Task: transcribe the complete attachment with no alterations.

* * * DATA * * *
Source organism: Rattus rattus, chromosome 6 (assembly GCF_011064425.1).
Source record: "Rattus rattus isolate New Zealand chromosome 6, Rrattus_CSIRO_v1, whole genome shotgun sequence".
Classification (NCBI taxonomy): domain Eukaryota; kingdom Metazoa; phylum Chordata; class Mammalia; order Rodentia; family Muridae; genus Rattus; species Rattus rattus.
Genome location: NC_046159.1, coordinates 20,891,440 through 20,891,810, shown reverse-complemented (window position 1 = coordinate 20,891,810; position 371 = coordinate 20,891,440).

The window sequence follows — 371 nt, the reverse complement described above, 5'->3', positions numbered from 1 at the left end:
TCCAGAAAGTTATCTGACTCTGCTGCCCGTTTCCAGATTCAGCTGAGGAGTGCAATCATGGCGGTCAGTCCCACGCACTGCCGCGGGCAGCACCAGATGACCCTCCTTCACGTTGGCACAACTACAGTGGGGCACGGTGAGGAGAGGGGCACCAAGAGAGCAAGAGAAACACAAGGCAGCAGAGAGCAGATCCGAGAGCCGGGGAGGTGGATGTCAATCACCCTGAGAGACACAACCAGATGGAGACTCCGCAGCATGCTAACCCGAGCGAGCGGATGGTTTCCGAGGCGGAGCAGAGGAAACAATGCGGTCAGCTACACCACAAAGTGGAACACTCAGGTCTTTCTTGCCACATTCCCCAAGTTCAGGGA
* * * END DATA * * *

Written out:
Source organism: Rattus rattus, chromosome 6 (assembly GCF_011064425.1).
Source record: "Rattus rattus isolate New Zealand chromosome 6, Rrattus_CSIRO_v1, whole genome shotgun sequence".
Classification (NCBI taxonomy): domain Eukaryota; kingdom Metazoa; phylum Chordata; class Mammalia; order Rodentia; family Muridae; genus Rattus; species Rattus rattus.
Genome location: NC_046159.1, coordinates 20,891,440 through 20,891,810, shown reverse-complemented (window position 1 = coordinate 20,891,810; position 371 = coordinate 20,891,440).

The window sequence follows — 371 nt, the reverse complement described above, 5'->3', positions numbered from 1 at the left end:
TCCAGAAAGTTATCTGACTCTGCTGCCCGTTTCCAGATTCAGCTGAGGAGTGCAATCATGGCGGTCAGTCCCACGCACTGCCGCGGGCAGCACCAGATGACCCTCCTTCACGTTGGCACAACTACAGTGGGGCACGGTGAGGAGAGGGGCACCAAGAGAGCAAGAGAAACACAAGGCAGCAGAGAGCAGATCCGAGAGCCGGGGAGGTGGATGTCAATCACCCTGAGAGACACAACCAGATGGAGACTCCGCAGCATGCTAACCCGAGCGAGCGGATGGTTTCCGAGGCGGAGCAGAGGAAACAATGCGGTCAGCTACACCACAAAGTGGAACACTCAGGTCTTTCTTGCCACATTCCCCAAGTTCAGGGA